The provincial division restored the traditional names of the Basque provinces and Navarre, which had been renamed in the 1822 territorial division of Spain, but few concessions were made to historic enclaves and exclaves. The most important of these that were retained were the Rincón de Ademuz (part of Valencia, but located between Teruel and Cuenca) and the Treviño enclave (part of Burgos, but surrounded by Álava); another notable exclave is Llívia (part of Gerona, but one must pass 3 kilometres (1.9 mi) through France to reach it).
The provincial division consolidated rapidly and remains with rather few changes down to the present day. This is in part because the provincial capitals all became the seats of basic government institutions. The jefes políticos would eventually be replaced by civil governors, and eventually delegates of the central government. The provincial division was followed by all branches of government and formed the basis for all future divisions and combinations. Each of Spain's municipalities (ayuntamientos) falls within a single province.
In 1834, Spain was divided into legal districts (partidos judiciales); these took provincial borders into account. These legal districts later became the basis of electoral districts and tax districts. Civil health districts also followed provincial lines (though military health districts sometimes did not). By 1868 there were 463 legal districts; the number of municipalities has repeatedly risen and fallen.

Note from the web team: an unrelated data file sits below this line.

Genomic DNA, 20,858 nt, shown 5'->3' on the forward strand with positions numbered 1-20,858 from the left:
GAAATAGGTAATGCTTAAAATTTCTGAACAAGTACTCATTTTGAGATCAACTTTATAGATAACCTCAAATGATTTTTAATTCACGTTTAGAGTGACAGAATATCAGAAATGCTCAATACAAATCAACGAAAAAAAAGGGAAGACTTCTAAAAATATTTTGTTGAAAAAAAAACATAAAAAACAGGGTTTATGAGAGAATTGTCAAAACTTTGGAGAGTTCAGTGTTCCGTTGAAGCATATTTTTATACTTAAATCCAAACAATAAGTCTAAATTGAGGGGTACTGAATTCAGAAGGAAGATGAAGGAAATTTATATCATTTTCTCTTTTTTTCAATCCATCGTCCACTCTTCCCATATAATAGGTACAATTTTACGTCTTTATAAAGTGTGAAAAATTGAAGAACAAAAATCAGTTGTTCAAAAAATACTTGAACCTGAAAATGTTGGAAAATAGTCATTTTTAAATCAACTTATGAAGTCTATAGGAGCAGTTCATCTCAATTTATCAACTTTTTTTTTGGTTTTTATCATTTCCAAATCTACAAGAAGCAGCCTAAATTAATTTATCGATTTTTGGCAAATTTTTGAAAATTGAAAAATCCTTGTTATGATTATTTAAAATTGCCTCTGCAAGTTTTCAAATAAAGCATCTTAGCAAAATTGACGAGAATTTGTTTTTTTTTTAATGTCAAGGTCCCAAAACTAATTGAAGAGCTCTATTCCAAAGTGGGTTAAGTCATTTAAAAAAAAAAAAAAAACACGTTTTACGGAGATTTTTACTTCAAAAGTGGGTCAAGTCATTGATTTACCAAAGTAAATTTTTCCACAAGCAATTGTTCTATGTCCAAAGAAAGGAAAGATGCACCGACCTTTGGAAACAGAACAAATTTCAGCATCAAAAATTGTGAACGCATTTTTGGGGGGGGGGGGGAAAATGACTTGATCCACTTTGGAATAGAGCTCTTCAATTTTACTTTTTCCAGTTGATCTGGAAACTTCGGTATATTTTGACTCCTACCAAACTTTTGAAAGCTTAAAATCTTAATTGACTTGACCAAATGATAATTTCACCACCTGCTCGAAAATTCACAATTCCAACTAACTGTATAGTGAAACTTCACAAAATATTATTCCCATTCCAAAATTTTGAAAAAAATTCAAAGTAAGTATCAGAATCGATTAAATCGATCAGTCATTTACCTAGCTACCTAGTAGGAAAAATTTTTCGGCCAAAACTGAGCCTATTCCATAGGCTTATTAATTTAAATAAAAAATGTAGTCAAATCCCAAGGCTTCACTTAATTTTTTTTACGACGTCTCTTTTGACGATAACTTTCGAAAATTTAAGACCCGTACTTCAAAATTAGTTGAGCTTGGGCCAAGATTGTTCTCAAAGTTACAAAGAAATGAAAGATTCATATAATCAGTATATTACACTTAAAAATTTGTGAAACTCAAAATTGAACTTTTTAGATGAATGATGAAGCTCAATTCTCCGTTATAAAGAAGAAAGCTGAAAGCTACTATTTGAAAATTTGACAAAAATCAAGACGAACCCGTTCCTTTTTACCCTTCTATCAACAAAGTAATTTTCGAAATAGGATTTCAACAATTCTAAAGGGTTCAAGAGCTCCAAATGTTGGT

The new design arranged by Jorge de Burgos and government officials in Madrid opened a scenario of overt confrontation with the Basque territories and institutions, who kept a separate legal and institutional status, including taxation and customs with the Spanish heartland on the Ebro. Navarre was still a semi-autonomous kingdom with its own parliament and government—the Cortes and Diputación—while Álava, Gipuzkoa and Biscay (the Basque Provinces, known also as "Biscay" up to the Peninsular War), were also autonomous. News of the central government's decision overruling native institutions spread to the Basque districts, sparking uproar and anger. The new design thus notably paved the way to the outbreak of the First Carlist War.
While Jorge de Burgos' design of provincial Spain suppressed enclaves, it did keep the ones located in Basque territories—Trucios in Biscay, and Treviño in Álava. According to the new arrangement, the Basque enclaves were to be attached to the closer Spanish province of Common Fiscal Regime. That meant they would be paying taxes to Madrid, not to the relevant Basque government (Álava, Biscay). Oñati was incorporated into Gipuzkoa—definitely in 1845. Despite their close ties of cultural, linguistic, institutional, and legal nature (cf. fueros), it was decided to nominally regroup the above districts into two different "historic regions": Provincias Vascongadas and Navarra.